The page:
We are the combination of four hospitals: the General Hospital, the Children’s Hospital, the Women’s Hospital and the Traumatology, Rehabilitation and Burns Hospital. We are part of the Vall d’Hebron Barcelona Hospital Campus: a world-leading health park where healthcare plays a crucial role.
Below we will list the departments and units that form part of Vall d’Hebron Hospital and the main diseases that we treat. We will also make recommendations based on advice backed up by scientific evidence that has been shown to be effective in guaranteeing well-being and quality of life.
We will guide you from your first visit to the centre, allowing you to find all the departments and make the most of our facilities. Whatever the reason for your visit, we will explain how to get about the hospital.
The artwork Pioneres, presented on the International Day of Women and Girls in Science, is almost 40 metres long and portrays nine women, from Ancient Greece to the present day, who have contributed to the progress of sciences in the field of health.
Coinciding with 11 February, the International Day of Women and Girls in Science, Vall d’Hebron Barcelona Hospital Campus unveils today the mural Pioneres (Pioneers), an action promoted by the Catalan Foundation for Research and Innovation in conjunction with the biotech pharmaceutical company Amgen, aligned with the Vall d’Hebron and ICS Arts in Health policy.
The mural aims to humanise the Vall d’Hebron Campus setting through art, raising the visibility of nine women who, from Ancient Greece to the modern day, have contributed to progress in health sciences. Measuring nearly 40 metres in length with an area of 160 square metres, the mural is the work of the Barcelona artist Meteo Lara “Ma’La”, who has been painting it from 31 January up to today, finishing it with the help of a group of professionals and patients from Vall d’Hebron, to coincide with the International Day of Women and Girls in Science. The mural is striking for the rich expressiveness of the nine faces, full of reflections, light and textures, a style that, in the artist’s words, “serves to emphasis the humanity and connection between these nine pioneers and the spectator”. As Dr Albert Salazar, manager of Vall d’Hebron University Hospital, explains, this mural “helps to humanise the Vall d’Hebron Barcelona Hospital Campus through art, raising the visibility of women who have marked a turning point in health sciences and shattered many stereotypes that still exist today”.
“Although much progress has been made in recent years, less than 30% of scientific researchers in the world are women”, explains Fina Lladós, CEO of Amgen in Spain. “This is why we have been so involved in this mural: not just to highlight those who paved the way, but also to encourage girls to join in the adventure of health sciences”.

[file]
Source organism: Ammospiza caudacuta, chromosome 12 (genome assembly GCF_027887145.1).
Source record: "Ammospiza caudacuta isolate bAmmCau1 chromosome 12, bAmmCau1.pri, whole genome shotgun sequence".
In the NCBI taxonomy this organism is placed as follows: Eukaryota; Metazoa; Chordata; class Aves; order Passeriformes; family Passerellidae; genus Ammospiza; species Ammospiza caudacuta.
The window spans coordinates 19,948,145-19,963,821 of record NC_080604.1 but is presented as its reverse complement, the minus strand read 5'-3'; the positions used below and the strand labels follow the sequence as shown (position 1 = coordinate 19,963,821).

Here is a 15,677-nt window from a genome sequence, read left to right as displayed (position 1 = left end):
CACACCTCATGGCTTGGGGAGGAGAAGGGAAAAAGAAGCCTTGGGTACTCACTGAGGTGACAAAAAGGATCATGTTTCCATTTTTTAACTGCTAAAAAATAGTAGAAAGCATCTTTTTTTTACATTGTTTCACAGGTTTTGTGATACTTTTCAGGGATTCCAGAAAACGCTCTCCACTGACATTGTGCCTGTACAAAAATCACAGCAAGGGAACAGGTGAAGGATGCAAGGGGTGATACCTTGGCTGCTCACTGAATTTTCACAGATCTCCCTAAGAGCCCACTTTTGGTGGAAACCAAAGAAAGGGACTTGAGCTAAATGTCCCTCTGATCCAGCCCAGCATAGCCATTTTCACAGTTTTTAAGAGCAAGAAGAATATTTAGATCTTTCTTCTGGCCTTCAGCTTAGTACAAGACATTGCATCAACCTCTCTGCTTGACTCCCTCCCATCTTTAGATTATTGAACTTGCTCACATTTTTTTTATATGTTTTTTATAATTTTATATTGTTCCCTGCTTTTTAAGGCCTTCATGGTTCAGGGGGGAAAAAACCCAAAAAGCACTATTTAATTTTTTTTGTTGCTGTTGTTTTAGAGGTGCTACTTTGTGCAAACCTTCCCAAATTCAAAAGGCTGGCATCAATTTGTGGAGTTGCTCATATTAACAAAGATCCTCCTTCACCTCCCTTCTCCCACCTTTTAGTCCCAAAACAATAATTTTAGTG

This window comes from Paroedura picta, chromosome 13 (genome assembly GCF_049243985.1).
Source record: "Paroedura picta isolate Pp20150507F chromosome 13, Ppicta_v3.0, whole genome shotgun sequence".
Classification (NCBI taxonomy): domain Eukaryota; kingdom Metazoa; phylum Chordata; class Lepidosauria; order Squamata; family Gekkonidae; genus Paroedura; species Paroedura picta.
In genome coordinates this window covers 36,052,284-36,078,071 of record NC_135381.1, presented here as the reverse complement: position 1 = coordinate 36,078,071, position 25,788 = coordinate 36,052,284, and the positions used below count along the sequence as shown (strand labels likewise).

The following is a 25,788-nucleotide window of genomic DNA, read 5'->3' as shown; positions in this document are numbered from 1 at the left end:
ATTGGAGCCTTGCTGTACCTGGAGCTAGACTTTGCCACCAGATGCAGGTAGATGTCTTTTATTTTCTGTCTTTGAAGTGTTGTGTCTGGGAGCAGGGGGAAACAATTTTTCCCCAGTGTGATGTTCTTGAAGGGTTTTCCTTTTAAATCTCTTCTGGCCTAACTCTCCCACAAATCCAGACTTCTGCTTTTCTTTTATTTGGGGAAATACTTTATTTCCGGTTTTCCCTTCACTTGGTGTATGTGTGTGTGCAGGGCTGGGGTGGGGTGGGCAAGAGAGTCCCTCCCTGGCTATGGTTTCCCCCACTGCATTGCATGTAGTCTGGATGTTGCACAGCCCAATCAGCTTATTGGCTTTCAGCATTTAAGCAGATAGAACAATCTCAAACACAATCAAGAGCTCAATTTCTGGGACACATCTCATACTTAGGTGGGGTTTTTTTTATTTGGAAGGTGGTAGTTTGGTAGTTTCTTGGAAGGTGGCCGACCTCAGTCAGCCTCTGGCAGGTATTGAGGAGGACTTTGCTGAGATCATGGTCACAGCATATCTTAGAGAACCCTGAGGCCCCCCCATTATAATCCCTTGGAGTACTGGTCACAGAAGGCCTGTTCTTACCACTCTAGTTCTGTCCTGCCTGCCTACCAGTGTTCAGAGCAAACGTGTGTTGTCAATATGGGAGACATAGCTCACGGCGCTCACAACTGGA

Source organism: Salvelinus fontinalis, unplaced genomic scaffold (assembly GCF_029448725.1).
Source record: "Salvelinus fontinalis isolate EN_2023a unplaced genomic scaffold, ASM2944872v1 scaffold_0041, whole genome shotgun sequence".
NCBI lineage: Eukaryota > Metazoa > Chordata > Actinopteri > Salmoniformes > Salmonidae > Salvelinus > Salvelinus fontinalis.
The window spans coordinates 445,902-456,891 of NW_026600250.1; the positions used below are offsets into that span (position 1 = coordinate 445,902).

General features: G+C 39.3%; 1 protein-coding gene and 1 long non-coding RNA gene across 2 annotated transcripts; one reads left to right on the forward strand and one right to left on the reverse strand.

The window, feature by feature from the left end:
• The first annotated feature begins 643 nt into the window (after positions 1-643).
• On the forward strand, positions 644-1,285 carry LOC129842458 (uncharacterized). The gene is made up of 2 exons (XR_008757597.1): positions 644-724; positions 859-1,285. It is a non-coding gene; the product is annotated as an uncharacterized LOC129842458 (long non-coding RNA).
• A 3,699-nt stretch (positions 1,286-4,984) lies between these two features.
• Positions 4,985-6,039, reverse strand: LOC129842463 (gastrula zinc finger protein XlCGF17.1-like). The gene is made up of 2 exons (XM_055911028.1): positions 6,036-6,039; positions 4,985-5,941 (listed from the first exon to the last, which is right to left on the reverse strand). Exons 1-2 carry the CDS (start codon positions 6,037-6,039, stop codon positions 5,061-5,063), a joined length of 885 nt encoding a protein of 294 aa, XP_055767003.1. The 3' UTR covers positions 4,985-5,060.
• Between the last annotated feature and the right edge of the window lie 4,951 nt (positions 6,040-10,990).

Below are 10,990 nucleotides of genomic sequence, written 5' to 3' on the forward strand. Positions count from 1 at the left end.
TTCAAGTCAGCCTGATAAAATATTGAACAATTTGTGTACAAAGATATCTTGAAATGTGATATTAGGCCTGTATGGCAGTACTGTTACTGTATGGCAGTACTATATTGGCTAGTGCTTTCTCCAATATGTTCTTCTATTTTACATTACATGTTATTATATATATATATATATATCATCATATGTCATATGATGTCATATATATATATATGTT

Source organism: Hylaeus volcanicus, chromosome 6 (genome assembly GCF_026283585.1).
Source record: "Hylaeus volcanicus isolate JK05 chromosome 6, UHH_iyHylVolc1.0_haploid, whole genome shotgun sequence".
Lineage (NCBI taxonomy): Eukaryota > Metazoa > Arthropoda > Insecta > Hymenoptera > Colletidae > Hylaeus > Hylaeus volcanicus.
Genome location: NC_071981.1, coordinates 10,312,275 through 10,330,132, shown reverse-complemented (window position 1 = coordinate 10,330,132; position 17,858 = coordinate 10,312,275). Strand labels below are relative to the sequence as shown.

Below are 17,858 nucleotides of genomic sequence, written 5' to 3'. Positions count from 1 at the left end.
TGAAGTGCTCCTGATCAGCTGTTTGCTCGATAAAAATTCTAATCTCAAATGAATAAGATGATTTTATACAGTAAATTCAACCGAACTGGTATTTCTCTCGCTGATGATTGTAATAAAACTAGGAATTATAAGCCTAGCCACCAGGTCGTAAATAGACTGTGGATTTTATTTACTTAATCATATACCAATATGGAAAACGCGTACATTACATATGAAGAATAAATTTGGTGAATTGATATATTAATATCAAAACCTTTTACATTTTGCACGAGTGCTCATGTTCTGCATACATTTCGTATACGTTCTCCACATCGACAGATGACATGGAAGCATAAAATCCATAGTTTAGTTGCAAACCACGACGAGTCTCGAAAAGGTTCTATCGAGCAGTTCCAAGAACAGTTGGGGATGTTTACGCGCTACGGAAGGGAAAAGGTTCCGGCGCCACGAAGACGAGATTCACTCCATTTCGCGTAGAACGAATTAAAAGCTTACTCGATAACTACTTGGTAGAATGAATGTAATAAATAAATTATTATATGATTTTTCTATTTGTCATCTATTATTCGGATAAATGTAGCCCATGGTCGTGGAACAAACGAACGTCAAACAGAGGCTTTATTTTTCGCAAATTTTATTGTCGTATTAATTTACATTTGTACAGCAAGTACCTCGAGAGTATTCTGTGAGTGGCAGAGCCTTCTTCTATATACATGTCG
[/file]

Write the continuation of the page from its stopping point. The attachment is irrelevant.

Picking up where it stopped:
“We want this to be a homage on two levels”, explains Dr Anna Santamaria, the head of the Vall d’Hebron Women in Science programme: “A homage to women as a fundamental element at the heart of caring, especially on 11 February, and a homage to female excellence which is not just forgotten but often deliberately hidden throughout history”. According to Dr Anna Santamaria, the mural also reflects the Campus commitment “to excellence and acknowledging these female scientists”.
Pioneers - The nine women who forged a path in health science featured in the mural
Metrodora (200 – ?) (date of death unknown)
Greek physician and author of the oldest medical text known to have been written by a woman. Her treatise Diseases and Cures of Women covers areas of gynaecology at a time when the study of women’s health focussed only on childbirth. Widely referred to by Greek and Roman physicians, her treatise was translated into Latin and published in medieval Europe.
Trota of Salerna (1100 – 1160)
A mediaeval Italian physician capable of treating cancer, eye diseases and skin conditions, while specialising in gynaecology and obstetrics. Her work Passionibus Mulierum Curandorum (The Diseases of Women), a key text in European universities up to the 16th century, dangerously challenged religious stereotypes and buried the myths that women’s diseases were due to menstruation and that infertility was just a female problem.
Anna Morandi Manzolini (1716 – 1774)
Thanks to her talent at making detailed wax figures reproducing human anatomy, this Italian woman received a special permit to teach anatomy at the University of Bologna, in place of her husband, holder of the professorship. She was an expert in the skeletal system, male and female reproductive anatomy and sensory organs.
Rita Levi-Montalcini (1909 – 2012)
Italian neurologist and senator who, working with snake venom, tumours and rat saliva, discovered nerve growth factor (NGF), a protein that regulates nerve growth and keeps neurons healthy. She received the 1986 Nobel Prize for Medicine for her work, sharing it with the American biochemist on her team, Stanley Cohen.
Gertrude Belle Elion (1918 – 1999)